Yung and Keeley23 compared normal saline with 0.18% saline in a PICU population, concluding that both maintenance fluids were related with hyponatremia. Their sample was smaller and in some aspects different from the population studied in this study: most of the patients were surgical, mildly ill, and not ventilated. They also studied the Na urinary output, which was similar in both groups and lower than that of the present sample. In the present study, the hypotonic fluid studied also induced hyponatremia.

There are studies including only post-operative patients24–26: Choong et al.24 conducted a randomized controlled trial including 258 patients (some of them admitted to the PICU) comparing 0.45% saline to 0.9% saline. The 0.9% fluid proved to be less deleterious. Coulthard et al.26 compared the effects on plasma sodium at 16–18h of Hartmann's solution and 5% dextrose or 0.45% saline and 5% dextrose in 82 patients following major surgery; they concluded that the postoperative fall in Na was smaller in children who received Hartmann's solution and 5% dextrose. The present results agree with these conclusions.

Effects on acid–base balance were also regarded. Saline 0.9%, when used in large volumes, is known to cause hyperchloremic metabolic acidosis27; based on these results it is possible to conclude that when used as maintenance fluid, saline 0.9% or saline 0.45% did not have that effect, although both fluids increased the total CO2.

In this sample of 233 acutely ill medical and surgical patients, 0.45% normal saline induced hyponatremia in 15% of the patients, and none of the fluids induced significant changes in acid–base balance. These results strengthen the choice of an isonatremic maintenance fluid in this group of patients.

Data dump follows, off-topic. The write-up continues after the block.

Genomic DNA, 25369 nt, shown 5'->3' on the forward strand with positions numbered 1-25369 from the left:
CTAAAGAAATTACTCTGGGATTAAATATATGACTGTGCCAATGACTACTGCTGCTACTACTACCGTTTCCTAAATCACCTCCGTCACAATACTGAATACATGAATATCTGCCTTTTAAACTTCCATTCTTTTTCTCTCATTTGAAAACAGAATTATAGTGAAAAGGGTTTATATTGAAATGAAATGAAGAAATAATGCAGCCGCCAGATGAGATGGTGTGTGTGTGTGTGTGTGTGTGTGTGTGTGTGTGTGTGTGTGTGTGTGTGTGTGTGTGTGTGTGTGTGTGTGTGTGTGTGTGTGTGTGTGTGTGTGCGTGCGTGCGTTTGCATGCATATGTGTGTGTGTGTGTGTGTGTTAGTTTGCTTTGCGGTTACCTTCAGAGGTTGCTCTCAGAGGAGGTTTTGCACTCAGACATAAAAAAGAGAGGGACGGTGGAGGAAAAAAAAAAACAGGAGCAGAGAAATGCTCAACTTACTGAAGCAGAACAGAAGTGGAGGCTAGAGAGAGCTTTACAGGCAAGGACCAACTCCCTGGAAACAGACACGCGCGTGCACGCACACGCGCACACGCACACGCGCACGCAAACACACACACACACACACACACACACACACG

This study has several strengths beyond the size of the sample. To the authors’ knowledge, no other studies focused on the effect of maintenance fluids on serum Cl concentrations or acid–base balance. In this study, no effects on acid–base balance were seen with the use of the two different fluids. Individualizing two diagnostic groups (respiratory and postoperative) showed different effects on Na and Cl concentrations. This raises the possibility of interference of different hormonal or multifactorial mechanisms. Postoperative patients excreted higher concentrations of Na and Cl, which may be related to ADH secretion. McCluskey et al.28 showed that in adult noncardiac surgery, hyperchloremia is associated with mortality and longer hospitalization.

Certain limitations inherent to this study must be recognized: 35 patients were excluded (5 from Group A and 30 from Group B) due to missing data or interruption of the study; demonstrating that the two groups studied were similar at the beginning of the study, and that the 35 patients excluded had the same epidemiologic characteristics as the 233 patients included attenuates this limitation.

With this prospective controlled randomized study, it has been observed that although both saline 0.9% and saline 0.45% may be used in a PICU during 24h as maintenance fluids, normal saline should be preferred, as it was able to increase plasma Na, in contrast to 0.45% saline, which was associated with a relevant risk of hyponatremia. No clinical signs of hypernatremia or hyponatremia were detected. None of the fluids induced hyperchloremic metabolic acidosis. The study shows that the prescription of maintenance fluids must take into account age, diagnosis, fluid balance, and the use of diuretics or expansion fluids. Studies addressing these different variables need to be performed. The use of balanced fluids like Ringer's lactate or other polyelectrolyte solutions needs to be studied, as they may have substantial clinical advantages in relation to NaCl fluids.

Conflicts of interest

The authors declare no conflicts of interest.

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Please cite this article as: Almeida HI, Mascarenhas MI, Loureiro HC, Abadesso CS, Nunes PS, Moniz MS, et al. The effect of NaCl 0.9% and NaCl 0.45% on sodium, chloride, and acid–base balance in a PICU population. J Pediatr (Rio J). 2015;91:499–505.

Study conducted at Pediatric Intensive Care Unit, Department of Pediatrics, Hospital Prof. Doutor Fernando Fonseca EPE, Amadora, Portugal.

Copyright © 2015. Sociedade Brasileira de Pediatria